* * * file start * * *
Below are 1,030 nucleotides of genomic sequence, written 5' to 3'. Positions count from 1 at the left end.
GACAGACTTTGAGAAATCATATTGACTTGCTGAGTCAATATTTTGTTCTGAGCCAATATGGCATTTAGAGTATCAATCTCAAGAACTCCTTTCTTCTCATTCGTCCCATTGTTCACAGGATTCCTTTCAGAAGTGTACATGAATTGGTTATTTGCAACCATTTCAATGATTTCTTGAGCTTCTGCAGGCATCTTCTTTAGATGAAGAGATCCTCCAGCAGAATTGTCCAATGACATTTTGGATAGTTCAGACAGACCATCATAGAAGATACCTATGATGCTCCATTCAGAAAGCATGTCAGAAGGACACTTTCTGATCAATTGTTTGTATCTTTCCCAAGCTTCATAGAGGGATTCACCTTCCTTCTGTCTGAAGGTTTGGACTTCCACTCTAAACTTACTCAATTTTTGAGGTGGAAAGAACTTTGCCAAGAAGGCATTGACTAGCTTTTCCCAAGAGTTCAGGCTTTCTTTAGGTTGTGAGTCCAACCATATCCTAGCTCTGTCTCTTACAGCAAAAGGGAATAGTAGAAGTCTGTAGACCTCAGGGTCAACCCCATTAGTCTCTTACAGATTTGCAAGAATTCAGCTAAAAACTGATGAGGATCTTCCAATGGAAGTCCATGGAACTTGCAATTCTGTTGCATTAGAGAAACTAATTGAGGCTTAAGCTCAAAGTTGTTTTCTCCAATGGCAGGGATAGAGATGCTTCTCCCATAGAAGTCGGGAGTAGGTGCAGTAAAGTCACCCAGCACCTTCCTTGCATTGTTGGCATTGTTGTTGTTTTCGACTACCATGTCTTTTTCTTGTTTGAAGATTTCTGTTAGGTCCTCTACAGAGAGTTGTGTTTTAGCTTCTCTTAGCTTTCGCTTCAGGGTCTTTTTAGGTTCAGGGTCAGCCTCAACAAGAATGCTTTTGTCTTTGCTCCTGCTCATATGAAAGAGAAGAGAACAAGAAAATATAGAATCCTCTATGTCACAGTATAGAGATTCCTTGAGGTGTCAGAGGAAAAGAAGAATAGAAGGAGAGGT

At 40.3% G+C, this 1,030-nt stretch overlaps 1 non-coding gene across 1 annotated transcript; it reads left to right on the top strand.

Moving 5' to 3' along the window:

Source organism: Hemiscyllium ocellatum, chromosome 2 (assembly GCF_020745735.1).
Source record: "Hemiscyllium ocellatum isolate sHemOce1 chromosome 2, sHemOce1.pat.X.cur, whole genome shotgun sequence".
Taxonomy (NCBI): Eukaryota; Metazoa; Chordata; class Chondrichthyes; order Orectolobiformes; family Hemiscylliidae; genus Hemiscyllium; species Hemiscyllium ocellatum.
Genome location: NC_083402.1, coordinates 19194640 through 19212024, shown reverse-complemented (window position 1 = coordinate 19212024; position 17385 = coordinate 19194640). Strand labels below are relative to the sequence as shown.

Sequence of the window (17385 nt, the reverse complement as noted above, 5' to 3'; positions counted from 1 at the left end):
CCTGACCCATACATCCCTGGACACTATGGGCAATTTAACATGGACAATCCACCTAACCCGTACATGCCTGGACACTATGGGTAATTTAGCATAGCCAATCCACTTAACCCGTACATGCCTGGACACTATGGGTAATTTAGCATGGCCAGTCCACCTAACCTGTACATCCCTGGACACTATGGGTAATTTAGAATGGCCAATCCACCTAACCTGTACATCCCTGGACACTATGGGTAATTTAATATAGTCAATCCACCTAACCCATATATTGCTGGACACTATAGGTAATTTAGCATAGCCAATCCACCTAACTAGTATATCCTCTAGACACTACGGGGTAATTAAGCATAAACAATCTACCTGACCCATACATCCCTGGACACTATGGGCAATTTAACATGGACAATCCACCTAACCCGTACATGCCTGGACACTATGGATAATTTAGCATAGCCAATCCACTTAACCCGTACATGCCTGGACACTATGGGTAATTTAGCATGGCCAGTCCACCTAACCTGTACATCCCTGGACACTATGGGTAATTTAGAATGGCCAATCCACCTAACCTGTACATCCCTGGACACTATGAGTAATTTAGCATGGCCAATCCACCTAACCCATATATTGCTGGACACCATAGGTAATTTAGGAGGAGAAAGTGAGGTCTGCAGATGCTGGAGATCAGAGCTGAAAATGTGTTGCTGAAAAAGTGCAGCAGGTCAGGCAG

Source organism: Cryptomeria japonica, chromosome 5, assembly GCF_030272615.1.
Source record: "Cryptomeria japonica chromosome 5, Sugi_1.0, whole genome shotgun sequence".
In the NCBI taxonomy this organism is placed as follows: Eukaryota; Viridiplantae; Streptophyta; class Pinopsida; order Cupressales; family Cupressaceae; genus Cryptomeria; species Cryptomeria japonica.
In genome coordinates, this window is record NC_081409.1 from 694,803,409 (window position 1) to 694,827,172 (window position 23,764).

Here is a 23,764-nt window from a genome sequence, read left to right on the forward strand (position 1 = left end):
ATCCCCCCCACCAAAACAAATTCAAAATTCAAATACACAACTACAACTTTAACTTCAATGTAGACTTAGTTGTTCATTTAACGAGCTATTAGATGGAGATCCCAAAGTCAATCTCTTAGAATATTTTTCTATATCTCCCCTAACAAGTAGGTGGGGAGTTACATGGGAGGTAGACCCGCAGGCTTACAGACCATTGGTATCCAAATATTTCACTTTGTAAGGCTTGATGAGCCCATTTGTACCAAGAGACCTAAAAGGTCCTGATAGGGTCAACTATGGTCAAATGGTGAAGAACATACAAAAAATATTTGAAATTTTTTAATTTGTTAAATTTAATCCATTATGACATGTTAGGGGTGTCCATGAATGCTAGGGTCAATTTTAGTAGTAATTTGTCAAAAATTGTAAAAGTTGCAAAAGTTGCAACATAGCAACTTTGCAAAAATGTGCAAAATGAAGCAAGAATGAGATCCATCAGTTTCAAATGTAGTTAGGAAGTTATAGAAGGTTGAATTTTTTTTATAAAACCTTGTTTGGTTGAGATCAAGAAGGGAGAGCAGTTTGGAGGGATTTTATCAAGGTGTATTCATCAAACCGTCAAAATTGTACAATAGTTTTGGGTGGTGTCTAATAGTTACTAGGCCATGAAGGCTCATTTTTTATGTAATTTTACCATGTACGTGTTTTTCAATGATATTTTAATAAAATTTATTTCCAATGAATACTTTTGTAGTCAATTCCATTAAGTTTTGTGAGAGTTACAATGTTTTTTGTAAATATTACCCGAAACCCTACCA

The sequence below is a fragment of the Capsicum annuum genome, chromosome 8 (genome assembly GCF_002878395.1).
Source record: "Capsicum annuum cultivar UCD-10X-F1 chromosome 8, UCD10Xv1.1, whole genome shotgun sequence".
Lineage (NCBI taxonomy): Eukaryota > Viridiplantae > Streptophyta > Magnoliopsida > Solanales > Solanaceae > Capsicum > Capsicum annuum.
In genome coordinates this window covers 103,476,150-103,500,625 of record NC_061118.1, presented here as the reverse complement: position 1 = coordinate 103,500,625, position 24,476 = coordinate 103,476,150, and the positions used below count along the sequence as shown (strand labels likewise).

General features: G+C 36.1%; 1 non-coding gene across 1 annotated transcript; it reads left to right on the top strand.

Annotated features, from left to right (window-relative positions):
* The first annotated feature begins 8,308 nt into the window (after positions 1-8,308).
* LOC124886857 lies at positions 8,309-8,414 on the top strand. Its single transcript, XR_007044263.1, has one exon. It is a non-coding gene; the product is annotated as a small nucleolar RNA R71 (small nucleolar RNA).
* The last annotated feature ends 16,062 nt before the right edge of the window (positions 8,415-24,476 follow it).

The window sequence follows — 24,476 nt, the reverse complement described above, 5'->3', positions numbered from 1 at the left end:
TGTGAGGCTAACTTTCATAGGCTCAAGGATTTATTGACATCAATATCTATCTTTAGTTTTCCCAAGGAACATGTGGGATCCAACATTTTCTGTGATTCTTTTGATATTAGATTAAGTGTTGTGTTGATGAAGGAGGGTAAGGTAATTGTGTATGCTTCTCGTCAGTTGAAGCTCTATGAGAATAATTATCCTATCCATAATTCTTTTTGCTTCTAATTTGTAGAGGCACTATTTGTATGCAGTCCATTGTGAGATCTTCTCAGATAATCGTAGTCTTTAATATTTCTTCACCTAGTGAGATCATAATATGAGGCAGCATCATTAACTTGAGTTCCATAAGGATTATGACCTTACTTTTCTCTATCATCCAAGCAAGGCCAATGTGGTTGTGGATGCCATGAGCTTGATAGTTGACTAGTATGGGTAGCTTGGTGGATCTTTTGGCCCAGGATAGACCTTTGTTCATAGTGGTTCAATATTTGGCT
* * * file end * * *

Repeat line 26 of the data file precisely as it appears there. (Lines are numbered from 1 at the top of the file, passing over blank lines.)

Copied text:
The window sequence follows — 24,476 nt, the reverse complement described above, 5'->3', positions numbered from 1 at the left end: